Why rubbing alcohol is not for sipping


It’s time to check my email bag for your wine and spirits questions.

My husband enjoys reading your column, and enjoys drinking hard spirits, but to me it all tastes the same (terrible). How is whisky any different from rubbing alcohol?

Whisky and rubbing alcohol are unalike in at least one fairly crucial and entirely objective respect. Rubbing alcohol is explicitly unsafe for human consumption.

In the United States, rubbing alcohol is made of one of two liquids: isopropyl alcohol or ethyl alcohol. Isopropyl alcohol is a completely different from the alcohol of whisky, beer, or wine. It is highly potent and absorbing even a very small amount can be deadly.


When rubbing alcohol is based on ethyl alcohol, or ethanol, it is always denatured — rendered undrinkable by the addition of various poisons and bittering agents.

Why would anybody denature perfectly drinkable alcohol and make it unfit for human consumption? Simple answer: taxes. A substantial chunk of the price of any alcoholic beverage is simply to cover the state and federal taxes and licensing fees. Denatured alcohol, by contrast, is very cheap.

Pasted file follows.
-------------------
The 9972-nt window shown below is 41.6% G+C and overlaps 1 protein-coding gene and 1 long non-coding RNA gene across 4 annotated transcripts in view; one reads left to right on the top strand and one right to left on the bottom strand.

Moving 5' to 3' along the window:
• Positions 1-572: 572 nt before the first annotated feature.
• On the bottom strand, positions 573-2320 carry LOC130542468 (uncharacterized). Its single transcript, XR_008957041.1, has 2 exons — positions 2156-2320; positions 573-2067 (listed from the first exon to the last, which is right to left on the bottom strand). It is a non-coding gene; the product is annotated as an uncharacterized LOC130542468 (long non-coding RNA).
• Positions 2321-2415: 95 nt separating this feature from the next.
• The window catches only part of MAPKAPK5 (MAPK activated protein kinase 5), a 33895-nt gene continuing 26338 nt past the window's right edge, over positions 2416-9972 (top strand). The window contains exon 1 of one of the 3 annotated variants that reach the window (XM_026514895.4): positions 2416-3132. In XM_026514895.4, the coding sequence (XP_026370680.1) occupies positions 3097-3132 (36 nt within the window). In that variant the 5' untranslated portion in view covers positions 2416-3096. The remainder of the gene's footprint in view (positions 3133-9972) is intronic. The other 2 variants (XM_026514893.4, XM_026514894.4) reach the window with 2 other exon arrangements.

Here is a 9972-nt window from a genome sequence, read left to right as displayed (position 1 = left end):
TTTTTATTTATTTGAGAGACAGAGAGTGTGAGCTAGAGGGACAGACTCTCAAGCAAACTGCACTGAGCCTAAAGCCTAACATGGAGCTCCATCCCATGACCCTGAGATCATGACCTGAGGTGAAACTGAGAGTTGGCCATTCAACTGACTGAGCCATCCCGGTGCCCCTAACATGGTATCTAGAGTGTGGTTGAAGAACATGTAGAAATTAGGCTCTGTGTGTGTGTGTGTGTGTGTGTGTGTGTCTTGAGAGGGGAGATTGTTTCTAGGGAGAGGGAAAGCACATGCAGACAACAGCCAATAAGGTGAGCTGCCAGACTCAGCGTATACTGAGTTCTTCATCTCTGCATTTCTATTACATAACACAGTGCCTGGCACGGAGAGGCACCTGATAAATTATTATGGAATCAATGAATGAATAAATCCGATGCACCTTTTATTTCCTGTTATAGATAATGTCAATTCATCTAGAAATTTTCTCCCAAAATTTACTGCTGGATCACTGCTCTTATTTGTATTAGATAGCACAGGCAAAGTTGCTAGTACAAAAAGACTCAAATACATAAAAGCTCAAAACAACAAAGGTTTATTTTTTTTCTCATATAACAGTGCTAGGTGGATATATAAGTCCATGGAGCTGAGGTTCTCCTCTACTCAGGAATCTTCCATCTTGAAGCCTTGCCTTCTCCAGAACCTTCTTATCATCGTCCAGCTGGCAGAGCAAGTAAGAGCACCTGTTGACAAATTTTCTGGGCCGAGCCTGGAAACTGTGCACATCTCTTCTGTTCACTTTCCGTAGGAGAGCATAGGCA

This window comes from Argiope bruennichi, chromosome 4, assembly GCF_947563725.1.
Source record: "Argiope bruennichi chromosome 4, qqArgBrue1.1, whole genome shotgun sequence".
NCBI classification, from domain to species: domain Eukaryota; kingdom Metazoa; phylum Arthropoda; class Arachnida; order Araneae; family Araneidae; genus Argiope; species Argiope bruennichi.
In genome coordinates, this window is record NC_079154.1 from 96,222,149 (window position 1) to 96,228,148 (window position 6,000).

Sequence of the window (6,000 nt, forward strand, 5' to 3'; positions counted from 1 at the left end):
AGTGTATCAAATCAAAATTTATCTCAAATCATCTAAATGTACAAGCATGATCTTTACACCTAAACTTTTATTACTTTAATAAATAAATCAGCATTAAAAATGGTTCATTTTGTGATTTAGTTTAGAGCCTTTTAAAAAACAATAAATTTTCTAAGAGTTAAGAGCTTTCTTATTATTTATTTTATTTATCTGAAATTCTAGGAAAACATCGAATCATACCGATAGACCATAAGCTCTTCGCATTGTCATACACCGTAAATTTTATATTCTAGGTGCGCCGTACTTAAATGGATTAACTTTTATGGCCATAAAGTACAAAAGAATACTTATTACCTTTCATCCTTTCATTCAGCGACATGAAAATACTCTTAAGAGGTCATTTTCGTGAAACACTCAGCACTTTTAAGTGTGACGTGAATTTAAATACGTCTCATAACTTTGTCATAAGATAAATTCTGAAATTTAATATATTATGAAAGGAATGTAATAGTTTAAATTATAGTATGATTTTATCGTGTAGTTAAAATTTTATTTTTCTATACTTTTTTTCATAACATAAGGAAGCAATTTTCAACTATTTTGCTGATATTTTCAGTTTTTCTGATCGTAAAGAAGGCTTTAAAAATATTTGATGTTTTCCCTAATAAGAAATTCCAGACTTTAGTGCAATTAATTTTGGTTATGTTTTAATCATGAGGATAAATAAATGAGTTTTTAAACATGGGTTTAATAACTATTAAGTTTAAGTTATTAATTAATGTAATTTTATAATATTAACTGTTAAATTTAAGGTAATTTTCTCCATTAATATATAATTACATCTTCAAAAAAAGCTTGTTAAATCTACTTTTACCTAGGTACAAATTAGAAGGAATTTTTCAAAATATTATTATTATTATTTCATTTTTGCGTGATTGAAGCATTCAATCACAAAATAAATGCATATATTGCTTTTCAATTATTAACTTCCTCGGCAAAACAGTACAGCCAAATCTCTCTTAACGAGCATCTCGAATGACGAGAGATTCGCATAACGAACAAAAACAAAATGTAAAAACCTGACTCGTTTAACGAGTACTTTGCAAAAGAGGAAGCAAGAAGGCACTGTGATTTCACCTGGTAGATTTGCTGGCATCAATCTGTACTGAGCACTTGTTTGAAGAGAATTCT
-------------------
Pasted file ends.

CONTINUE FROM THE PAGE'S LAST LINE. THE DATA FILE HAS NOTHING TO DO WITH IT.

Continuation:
Thus, all rubbing alcohols are objectively unsafe for human consumption. Whisky may not be to your liking, and overindulgence is ill advised, but it is produced to be imbibed. If wine is God’s gift to man, as the saying goes, whisky is man’s gift to himself.

Is it true that bourbon can only be made in Kentucky?

No. Legally, bourbon must be made in the United States. Every state has the right to produce bourbon — it just so happens that nearly all of it is made in Kentucky.

Bourbon is simply a recognized term of identification regulated by the Treasury Department’s Alcohol and Tobacco Tax and Trade Bureau. It states: “‘Bourbon whisky,’ ‘rye whisky,’ ‘wheat whisky,’ ‘malt whisky’ or ‘rye malt whisky’ is whisky produced at not exceeding 160 proof from a fermented mash of not less than 51 percent corn, rye, wheat, malted barley, or malted rye grain, respectively, and stored at not more than 125 proof in charred new oak containers; and also includes mixtures of such whiskies of the same type.”

Had you asked about Kentucky straight bourbon whiskey, you’d have been correct, because any label statement as to place of origin must be true. And Kentucky state law says that any whiskey that wants to put Kentucky on its label must be distilled in Kentucky and aged there for “not less than one full year.”

What’s good this week?

Château Larcis Jaumat, Saint-Emilion Grand Cru, 2015 ($30): This is juicy, relatively complex, earthy and well balanced, with aromas and flavors of dark berries, blackcurrants, cherries, raspberries and dried plums, and wisps of earthy forest floor and subtle smoke, and a little cocoa too. Yummy and a solid value.

Fill up Joshua E. London’s email bag with your questions about wine and spirits: [email protected].

Never miss a story.
Sign up for our newsletter.
Email Address


Please enter your comment!
Please enter your name here